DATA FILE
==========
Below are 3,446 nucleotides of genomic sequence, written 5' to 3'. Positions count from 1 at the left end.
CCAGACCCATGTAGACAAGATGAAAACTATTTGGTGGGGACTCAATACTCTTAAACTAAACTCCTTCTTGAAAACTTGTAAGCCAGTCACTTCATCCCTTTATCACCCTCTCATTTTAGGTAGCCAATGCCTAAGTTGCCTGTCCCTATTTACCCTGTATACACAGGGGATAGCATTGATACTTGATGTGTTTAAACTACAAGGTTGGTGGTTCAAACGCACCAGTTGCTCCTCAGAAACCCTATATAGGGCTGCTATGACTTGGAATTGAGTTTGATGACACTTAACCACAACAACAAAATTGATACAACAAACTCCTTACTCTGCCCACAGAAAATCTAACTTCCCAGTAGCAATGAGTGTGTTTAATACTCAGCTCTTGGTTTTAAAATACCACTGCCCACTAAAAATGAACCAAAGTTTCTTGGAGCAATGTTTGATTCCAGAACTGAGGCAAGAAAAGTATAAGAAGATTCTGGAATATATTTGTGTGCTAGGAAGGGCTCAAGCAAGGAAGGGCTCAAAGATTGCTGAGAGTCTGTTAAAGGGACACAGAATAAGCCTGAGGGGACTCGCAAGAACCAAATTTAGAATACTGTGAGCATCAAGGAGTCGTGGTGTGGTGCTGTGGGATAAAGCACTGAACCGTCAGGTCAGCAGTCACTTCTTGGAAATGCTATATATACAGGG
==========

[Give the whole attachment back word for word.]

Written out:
Below are 3,446 nucleotides of genomic sequence, written 5' to 3'. Positions count from 1 at the left end.
CCAGACCCATGTAGACAAGATGAAAACTATTTGGTGGGGACTCAATACTCTTAAACTAAACTCCTTCTTGAAAACTTGTAAGCCAGTCACTTCATCCCTTTATCACCCTCTCATTTTAGGTAGCCAATGCCTAAGTTGCCTGTCCCTATTTACCCTGTATACACAGGGGATAGCATTGATACTTGATGTGTTTAAACTACAAGGTTGGTGGTTCAAACGCACCAGTTGCTCCTCAGAAACCCTATATAGGGCTGCTATGACTTGGAATTGAGTTTGATGACACTTAACCACAACAACAAAATTGATACAACAAACTCCTTACTCTGCCCACAGAAAATCTAACTTCCCAGTAGCAATGAGTGTGTTTAATACTCAGCTCTTGGTTTTAAAATACCACTGCCCACTAAAAATGAACCAAAGTTTCTTGGAGCAATGTTTGATTCCAGAACTGAGGCAAGAAAAGTATAAGAAGATTCTGGAATATATTTGTGTGCTAGGAAGGGCTCAAGCAAGGAAGGGCTCAAAGATTGCTGAGAGTCTGTTAAAGGGACACAGAATAAGCCTGAGGGGACTCGCAAGAACCAAATTTAGAATACTGTGAGCATCAAGGAGTCGTGGTGTGGTGCTGTGGGATAAAGCACTGAACCGTCAGGTCAGCAGTCACTTCTTGGAAATGCTATATATACAGGG